|Origin:||presser, from Latin pressare, from premere 'to press'; PRINT2|
press2 S1 W2
to push something firmly against a surface [= push]:
against something[transitive always + adverb/preposition]
Manville kept his back pressed flat against the wall.
She pressed the gas pedal and the car leapt forwards.
He pressed a card into her hand before leaving.
to push a button, switch etc to make a machine start, a bell ring etc [= push]:
Lily pressed the switch and plunged the room into darkness.
Press control, alt, delete to log on to the computer.
to make clothes smooth using a hot iron [= iron]:
I'll need to press my suit.
to move in a particular direction by pushing:
crowd[intransitive always + adverb/preposition]
The car rocked as the crowd pressed hard against it.
to try hard to persuade someone to do something, especially by asking them many times:
persuade[intransitive and transitive]
I felt that if I had pressed him he would have lent me the money.
press somebody to do something
The police pressed her to remember all the details.
press somebody for something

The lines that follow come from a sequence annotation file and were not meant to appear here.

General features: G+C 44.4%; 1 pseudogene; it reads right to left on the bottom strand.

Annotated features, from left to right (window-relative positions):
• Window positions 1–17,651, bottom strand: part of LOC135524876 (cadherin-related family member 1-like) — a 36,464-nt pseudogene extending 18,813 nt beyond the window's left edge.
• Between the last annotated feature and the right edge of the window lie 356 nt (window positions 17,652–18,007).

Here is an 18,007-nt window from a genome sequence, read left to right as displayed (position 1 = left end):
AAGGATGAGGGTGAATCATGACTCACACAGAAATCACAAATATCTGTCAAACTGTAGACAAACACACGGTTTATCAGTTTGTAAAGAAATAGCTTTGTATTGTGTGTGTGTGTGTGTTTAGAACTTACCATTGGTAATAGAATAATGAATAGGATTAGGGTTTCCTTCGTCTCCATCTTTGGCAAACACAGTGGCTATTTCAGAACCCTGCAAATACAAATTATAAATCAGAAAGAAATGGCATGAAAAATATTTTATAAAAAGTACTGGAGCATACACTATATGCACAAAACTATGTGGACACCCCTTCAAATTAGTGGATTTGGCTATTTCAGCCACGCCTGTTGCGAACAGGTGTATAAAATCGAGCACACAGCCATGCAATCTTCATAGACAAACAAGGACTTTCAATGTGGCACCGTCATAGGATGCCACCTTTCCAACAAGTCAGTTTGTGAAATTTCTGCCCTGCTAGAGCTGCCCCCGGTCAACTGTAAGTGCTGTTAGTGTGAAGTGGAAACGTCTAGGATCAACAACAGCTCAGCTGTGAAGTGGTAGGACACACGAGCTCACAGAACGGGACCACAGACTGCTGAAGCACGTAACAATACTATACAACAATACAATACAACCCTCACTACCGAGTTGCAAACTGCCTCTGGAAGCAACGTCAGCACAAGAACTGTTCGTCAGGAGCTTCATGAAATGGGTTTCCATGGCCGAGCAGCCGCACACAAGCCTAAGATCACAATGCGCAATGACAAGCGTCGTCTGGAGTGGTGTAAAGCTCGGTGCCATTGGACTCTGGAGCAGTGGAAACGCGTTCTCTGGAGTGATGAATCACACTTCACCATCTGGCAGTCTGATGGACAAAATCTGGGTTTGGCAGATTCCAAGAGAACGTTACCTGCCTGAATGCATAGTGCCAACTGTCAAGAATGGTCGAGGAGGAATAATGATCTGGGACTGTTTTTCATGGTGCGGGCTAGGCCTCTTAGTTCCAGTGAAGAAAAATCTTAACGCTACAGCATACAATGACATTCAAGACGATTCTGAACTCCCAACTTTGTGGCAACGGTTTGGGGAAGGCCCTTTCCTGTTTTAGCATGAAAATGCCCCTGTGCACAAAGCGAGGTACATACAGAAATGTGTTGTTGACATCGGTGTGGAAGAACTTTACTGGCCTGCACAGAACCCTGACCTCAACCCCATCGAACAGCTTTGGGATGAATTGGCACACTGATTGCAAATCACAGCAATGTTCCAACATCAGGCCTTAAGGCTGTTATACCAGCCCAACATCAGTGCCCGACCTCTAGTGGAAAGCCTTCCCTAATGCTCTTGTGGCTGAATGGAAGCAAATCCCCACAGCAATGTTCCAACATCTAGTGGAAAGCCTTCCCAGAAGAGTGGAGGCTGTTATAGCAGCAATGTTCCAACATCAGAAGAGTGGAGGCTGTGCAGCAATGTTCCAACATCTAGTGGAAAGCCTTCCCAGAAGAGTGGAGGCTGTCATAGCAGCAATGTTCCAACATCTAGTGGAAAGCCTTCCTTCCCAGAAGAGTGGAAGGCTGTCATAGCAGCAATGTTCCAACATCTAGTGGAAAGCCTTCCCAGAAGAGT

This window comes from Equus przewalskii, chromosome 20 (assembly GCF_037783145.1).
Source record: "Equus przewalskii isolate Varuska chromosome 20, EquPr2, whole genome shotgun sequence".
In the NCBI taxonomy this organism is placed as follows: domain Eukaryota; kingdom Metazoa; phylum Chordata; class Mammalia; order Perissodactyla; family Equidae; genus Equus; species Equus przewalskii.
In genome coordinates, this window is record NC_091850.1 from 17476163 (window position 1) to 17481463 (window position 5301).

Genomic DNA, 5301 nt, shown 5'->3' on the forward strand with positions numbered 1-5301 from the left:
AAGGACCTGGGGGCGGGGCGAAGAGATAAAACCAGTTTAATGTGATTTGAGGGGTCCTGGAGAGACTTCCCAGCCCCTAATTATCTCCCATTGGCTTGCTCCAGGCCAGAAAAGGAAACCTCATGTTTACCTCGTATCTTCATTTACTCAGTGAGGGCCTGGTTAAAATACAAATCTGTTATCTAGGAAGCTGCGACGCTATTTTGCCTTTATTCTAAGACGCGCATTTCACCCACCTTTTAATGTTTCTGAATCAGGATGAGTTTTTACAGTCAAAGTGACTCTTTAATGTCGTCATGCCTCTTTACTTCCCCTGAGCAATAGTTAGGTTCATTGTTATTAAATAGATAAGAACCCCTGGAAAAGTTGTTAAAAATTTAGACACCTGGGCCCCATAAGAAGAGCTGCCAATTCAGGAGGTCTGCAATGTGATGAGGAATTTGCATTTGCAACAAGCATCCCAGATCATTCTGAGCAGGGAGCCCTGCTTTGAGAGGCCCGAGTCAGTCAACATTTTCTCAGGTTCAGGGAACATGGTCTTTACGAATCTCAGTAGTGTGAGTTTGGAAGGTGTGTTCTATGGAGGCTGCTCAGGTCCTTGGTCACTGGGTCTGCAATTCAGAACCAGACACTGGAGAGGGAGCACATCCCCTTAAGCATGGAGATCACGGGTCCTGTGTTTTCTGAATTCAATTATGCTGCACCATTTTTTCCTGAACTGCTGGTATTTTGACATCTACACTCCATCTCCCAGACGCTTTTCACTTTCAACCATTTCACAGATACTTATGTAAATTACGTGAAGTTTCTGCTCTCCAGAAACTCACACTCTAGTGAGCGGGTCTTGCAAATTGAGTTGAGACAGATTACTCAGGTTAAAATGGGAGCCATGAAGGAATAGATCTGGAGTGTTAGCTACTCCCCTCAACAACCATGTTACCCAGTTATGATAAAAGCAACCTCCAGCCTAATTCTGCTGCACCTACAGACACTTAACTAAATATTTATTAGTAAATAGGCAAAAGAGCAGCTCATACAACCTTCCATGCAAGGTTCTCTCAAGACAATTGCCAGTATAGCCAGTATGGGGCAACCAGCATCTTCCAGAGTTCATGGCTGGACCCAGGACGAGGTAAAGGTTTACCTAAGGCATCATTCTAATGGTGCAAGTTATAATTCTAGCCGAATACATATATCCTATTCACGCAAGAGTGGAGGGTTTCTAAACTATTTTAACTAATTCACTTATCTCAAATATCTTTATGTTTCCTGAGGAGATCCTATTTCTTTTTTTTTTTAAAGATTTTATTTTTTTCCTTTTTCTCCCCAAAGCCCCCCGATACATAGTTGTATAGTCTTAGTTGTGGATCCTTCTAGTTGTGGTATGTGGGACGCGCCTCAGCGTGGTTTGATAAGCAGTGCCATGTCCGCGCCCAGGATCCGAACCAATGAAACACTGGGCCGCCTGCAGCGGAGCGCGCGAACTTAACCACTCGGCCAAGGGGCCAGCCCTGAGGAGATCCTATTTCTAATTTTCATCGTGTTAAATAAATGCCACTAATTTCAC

The manufacturers are pressing the government for action.
We must continue to press for full equality.
I was pressing my claim for custody of the child.
to put pressure or a weight on something to make it flat, crush it etc:
At this stage the grapes have to be pressed.
to hold someone or something close to you
hold somebody/something close[transitive]
press somebody/something to you
He reached out and pressed her to him.
to hold someone's hand or arm tightly for a short time, to show friendship, sympathy etc:
Sometimes he was too ill to speak, and just pressed my hand.
to say officially that someone has done something illegal and must go to court
to not have enough time, money etc:
a government department that is pressed for both time and money
to offer something to someone and try to make them take it
press something on somebody
I pressed money on him, but he refused to take it.
to push a weight up from your chest using only your arms, without moving your legs or feet
to persuade someone to help you, or to use something to help you do something because of an unexpected problem or need:
The army was pressed into service to fight the fires.
to shake hands with a lot of people - used humorously:
The President reached into the crowd to press the flesh.
to push something into its place:
Jane slammed the door and pressed the bolt home.
to repeat or emphasize something, so that people remember it:
He decided it was the time to press his point home.
to try to succeed completely, using an advantage that you have gained
to make a copy of a record, CD etc
➔ be hard pressed to do somethingat hard2 (5)
press onphrasal verb
also press ahead
to continue doing something, especially working, in a determined way:
We'll talk about your suggestion later - now let's just press on.
press on with
Shall we press ahead with the minutes of the last meeting?